From Aberdeen to Edinburgh: No need to visit the Tourist Centre if it’s the literary Scotland you want to see. Aberdeen is known as the Granite City, famous for its stone as well as its oil, but just wait until Stuart McBride shows you the sights and crime underbelly of the docks!

If it’s Glasgow you fancy visiting, then I can assure you that if you allow Douglas Skelton to guide you around, there’s a experience you’ll never forget. He writes of the Glasgow underbelly where gangsters and gritty Scottish banter will not only show you the city but introduce you to the ahem ‘unique’ Scottish vernacular.

From the modern day, Scotland has always had that allure of times gone by and its supernatural, folklore element. Of course this has been incorporated into its crime fiction in more ways than one. Edinburgh’s ghostly gothic tones are as much a character in James Oswald and Oscar de Muriel novels than anywhere else. And just wait until you head up to Orkney. There’s something endlessly ethereal about these islands and this more than comes across via fiction set there.

Oh, but let’s not forget deadly Dundee under the hand of Russel D McLean or the often theatrical Galloway of Catriona McPherson. Scotland is such a diverse country, small but perfectly formed and some of the most stunning landscape in the world. And the home to some of the most memorable characters in crime fiction.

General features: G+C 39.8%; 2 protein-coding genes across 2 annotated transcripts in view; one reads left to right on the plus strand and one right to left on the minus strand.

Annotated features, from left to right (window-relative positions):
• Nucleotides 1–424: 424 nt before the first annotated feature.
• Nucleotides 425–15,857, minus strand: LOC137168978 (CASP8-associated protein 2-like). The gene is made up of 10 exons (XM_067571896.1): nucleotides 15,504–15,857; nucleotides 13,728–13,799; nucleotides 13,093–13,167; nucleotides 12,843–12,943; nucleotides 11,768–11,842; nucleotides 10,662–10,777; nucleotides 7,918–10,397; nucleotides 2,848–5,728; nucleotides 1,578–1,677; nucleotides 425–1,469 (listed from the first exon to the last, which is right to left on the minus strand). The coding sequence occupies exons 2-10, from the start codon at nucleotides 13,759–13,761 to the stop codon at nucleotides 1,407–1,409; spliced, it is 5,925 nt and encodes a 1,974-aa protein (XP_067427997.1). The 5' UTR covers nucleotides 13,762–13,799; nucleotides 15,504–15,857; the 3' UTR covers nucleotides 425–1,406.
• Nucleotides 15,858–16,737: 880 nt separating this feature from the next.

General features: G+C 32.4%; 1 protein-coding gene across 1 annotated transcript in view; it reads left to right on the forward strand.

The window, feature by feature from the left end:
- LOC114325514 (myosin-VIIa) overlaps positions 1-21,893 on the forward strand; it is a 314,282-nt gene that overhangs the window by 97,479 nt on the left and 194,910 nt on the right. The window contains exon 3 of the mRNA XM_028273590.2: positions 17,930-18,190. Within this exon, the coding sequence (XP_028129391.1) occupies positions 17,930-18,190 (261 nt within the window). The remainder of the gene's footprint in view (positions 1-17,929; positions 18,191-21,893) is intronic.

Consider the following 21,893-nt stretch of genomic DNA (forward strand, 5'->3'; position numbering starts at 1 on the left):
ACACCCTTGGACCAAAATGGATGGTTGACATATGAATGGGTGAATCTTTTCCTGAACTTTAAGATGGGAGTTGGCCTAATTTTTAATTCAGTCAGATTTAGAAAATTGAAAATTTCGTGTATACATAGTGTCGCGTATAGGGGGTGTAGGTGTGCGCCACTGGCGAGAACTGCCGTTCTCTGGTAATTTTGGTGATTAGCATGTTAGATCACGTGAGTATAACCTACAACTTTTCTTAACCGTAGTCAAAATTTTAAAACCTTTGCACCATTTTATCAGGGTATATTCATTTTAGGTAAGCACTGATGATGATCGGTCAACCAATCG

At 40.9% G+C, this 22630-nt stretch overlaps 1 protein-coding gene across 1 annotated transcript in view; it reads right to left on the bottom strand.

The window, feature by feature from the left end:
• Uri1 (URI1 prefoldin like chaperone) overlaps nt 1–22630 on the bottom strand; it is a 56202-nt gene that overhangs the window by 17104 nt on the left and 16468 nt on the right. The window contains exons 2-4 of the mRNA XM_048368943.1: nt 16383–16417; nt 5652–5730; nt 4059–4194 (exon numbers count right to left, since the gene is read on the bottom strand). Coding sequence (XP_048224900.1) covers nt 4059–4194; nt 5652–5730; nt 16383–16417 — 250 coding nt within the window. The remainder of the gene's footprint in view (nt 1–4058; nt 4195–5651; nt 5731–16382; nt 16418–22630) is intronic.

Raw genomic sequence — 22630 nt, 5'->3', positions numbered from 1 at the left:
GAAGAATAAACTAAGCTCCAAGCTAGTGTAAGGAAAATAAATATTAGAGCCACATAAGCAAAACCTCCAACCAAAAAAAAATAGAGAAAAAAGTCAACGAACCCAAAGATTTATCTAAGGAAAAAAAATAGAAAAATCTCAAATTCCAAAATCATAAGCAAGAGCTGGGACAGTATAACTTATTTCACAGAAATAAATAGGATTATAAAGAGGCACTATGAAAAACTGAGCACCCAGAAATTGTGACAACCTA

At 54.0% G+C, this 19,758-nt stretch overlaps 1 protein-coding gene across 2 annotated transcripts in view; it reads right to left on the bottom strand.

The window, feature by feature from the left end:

I’ll be writing about these and more in future posts. How writers showcase their part of Scotland on the map and how Scottish greats have come to the fore with their writing no matter where they write about - Val McDermid has even invented her own city of Bradfield in England. The Scottish/English divide no more.

But let’s not forget the lovely Stirling itself - home to the very festival of crime writing greatness. A city where for three days, the finest of the fine will be gathering to talk crime, murder and more. Scotland has never looked so bloody.

Scotland be brave...


booktrail-logoVisit the booktrail for maps, travel guides and reviews for the books featuring in Bloody Scotland.



Douglas Skelton on 'The Buddy System'

Douglas-SkeltonMcIlvanney Prize longlister Douglas Skelton wrote a blog for us about the importance of sidekicks in crime writing, or, as he calls it, 'the buddy system'.

Holmes had his Watson, Sexton Blake had Tinker (before Lovejoy inherited him), Poirot had Captain Hastings, Nero Wolfe had Archie, Batman had Robin.